How to Cut a Tree Down Safely and Effectively

Trees are an important part of nature, and they provide many benefits. They help clean the air, beautify our environments, and provide shade. However, sometimes trees may need to be cut down for several reasons. For instance, they may be diseased or damaged, they may be in the way of development, or they may need to be removed for safety reasons.

We’re going to look at steps to safely cut down a tree. But first, you need to buy the best chainsaw you can get, especially if you want to cut several trees.

Steps to Felling Trees Safely

Assess the Site

Start by thoroughly inspecting the area. Assess the tree’s height and ensure that there are no structures, pets, electrical boxes, heavy growth, or power lines within a radius equal to this height. If there are any obstructions, plan to have them removed. Alternatively, you can call in an expert to guide you on the next steps. But if the area is clear, you can move to the second step.

Gather your Equipment

The most important equipment is your safety gear. When felling trees, safety is always a primary concern. Thus, you need to get the right gear before taking on any chainsaw work. In essence, get a logger’s helmet to protect your head from injuries caused by falling branches. On the other hand, safety glasses will help protect your eyes from specs. A face screen and earmuffs will also protect your face and ears, while Kevlar chaps will protect your leg from anything dropping on them. Gloves will also help prevent blisters.

Other than the safety gear, you will need the equipment to do the job. You will need a chainsaw powerful enough to cut the target tree. Also, you need to ensure that your chainsaw battery and charger are ready. You will also need felling wedges. These wedges will prevent your saw from imminent pinches when cutting trees.

Try to Estimate the Fall

Determining the exact size of the tree might be challenging. But it is always important to remember that trees are always taller than you think. The ax handle trick comes in handy as it can help easily approximate the tree’s height. This technique works by holding an ax handle at arm’s length and moving some distance away or towards the tree. With one eye closed, check to see that the treetop is even with the ax top while the base is in line with the ax’s bottom. The position of your feet at the point where they align is about where the treetop. It is important to remember that this is just an estimation, so you will need to allow additional room.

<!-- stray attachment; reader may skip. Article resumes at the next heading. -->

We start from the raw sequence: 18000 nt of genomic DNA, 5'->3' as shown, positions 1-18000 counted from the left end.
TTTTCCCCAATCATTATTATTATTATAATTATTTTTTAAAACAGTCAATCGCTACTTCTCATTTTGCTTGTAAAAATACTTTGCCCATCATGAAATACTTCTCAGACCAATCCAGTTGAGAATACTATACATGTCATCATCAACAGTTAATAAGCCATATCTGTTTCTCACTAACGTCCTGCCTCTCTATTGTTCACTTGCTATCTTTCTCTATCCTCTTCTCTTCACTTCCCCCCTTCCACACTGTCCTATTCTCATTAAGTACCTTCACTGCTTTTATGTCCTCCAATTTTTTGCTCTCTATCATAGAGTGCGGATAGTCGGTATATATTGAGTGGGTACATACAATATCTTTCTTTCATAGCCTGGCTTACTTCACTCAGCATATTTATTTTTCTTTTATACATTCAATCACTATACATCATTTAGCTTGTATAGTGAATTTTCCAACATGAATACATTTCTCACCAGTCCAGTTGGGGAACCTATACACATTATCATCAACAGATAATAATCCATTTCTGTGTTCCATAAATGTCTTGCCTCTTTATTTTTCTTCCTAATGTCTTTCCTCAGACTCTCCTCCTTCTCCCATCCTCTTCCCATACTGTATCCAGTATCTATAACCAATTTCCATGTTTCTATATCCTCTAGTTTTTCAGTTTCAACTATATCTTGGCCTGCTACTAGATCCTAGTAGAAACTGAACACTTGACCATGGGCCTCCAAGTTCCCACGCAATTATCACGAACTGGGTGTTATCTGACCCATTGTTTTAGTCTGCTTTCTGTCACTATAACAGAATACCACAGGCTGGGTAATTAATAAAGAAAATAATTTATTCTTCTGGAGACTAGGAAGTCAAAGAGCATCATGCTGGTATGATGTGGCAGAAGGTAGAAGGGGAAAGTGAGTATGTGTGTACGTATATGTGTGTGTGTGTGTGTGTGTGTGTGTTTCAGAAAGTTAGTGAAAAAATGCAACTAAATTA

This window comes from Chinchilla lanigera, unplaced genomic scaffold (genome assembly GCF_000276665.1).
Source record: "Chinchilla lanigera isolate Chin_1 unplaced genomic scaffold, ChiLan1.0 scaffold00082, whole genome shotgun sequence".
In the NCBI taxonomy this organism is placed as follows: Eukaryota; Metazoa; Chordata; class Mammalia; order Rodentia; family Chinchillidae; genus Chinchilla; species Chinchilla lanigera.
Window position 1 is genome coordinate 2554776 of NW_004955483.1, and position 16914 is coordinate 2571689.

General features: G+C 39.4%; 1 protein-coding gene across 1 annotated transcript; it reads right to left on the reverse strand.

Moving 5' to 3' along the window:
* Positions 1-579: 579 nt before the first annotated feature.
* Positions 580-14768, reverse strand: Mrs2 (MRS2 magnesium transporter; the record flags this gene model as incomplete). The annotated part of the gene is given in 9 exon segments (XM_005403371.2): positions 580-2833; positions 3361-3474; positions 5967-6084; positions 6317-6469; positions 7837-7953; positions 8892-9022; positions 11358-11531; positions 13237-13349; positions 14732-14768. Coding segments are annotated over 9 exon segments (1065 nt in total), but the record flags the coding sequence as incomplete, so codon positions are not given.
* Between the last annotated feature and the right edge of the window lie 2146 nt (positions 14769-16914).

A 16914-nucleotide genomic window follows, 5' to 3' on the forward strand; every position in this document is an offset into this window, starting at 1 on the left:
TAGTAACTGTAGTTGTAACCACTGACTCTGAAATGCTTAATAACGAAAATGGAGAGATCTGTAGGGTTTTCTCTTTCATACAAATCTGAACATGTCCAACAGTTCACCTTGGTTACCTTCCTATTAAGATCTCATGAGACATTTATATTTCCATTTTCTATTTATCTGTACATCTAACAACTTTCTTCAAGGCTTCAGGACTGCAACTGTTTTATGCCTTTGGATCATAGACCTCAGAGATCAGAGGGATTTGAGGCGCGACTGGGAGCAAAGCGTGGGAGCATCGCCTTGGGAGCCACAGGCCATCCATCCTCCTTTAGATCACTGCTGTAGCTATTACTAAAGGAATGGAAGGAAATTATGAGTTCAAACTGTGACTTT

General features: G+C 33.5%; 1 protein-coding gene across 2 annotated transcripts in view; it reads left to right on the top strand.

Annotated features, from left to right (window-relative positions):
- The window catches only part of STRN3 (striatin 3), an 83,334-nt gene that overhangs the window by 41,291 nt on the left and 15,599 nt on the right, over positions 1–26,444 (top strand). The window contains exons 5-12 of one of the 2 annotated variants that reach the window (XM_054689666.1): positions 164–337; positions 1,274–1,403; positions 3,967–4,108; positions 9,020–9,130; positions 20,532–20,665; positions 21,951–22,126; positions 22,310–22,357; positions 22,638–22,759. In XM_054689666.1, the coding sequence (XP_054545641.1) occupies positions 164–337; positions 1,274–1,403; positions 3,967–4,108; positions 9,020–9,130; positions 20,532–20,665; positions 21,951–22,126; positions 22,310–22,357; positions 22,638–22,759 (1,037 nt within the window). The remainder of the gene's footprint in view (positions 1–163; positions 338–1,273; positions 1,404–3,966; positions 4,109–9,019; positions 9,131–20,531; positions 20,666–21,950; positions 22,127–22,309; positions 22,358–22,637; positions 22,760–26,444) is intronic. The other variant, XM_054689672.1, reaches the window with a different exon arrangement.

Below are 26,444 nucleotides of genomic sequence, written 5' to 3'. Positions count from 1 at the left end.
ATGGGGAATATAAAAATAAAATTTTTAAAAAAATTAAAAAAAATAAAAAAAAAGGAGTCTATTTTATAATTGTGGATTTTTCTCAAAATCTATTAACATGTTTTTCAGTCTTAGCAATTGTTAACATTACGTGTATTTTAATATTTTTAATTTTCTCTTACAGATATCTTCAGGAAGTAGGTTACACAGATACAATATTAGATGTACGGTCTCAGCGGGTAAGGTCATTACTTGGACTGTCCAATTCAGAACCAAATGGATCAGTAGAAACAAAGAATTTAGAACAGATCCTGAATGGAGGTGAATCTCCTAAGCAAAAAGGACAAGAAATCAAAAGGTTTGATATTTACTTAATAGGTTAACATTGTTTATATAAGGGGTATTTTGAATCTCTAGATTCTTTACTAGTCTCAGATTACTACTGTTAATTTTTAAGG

Also, it is crucial to consider factors such as disease or overcrowding, which may cause uneven growth of the tree. Besides, a tree will always fall on its heavier side even if you attempt to redirect the fall.

Plan and Clear Your Escape Route

Estimating the size and fall of the tree does not automatically mean that you are ready to start cutting the tree. You will need to spend extra time planning and clearing your escape route. As a rule of thumb, you should have two escape routes, both at a 45-degree angle away from each other in the opposite direction of the fall.

After planning the retreat route, you now need to clear the area. You do not want to trip on anything as you are trying to escape. Therefore, you must take the time to clear the safety paths off any debris.

Plan and Cut the Notch

A tree will always fall in the direction of the notch. Therefore, the proper indentation should be on the heavier side of the tree and should be about one-fifth of the trunk’s diameter. But the incision must be at a height you can comfortably reach.

When cutting the notch, you need first to make the top cut, followed by the bottom indentation. You will need to adjust your hand to control the chainsaw from the throttle using your thumb. Meeting the top cut will mean that your wedge falls from the notch. However, you will need to extend both incisions to free up the wedge in most cases.

The Final Cut

For the final cut, score a line that will connect the apex of the notch on both sides. The back cut and the pinnacle should be parallel. Once this is achieved, you can now make the final felling cut. Be sure to stop once you notice that the tree has begun to lean. At this juncture, pull out the chainsaw and set the chain brake. Next, start to walk on the retreat routes you earlier created while keeping an eye on the tree so that you can promptly react if the tree falls in the unintended direction.

Whether you’re in the tree cutting business or want to cut trees on your property, these are some of the tips you need to keep in mind. Tree cutting can be pretty easy if you have the right equipment and can go about it safely.

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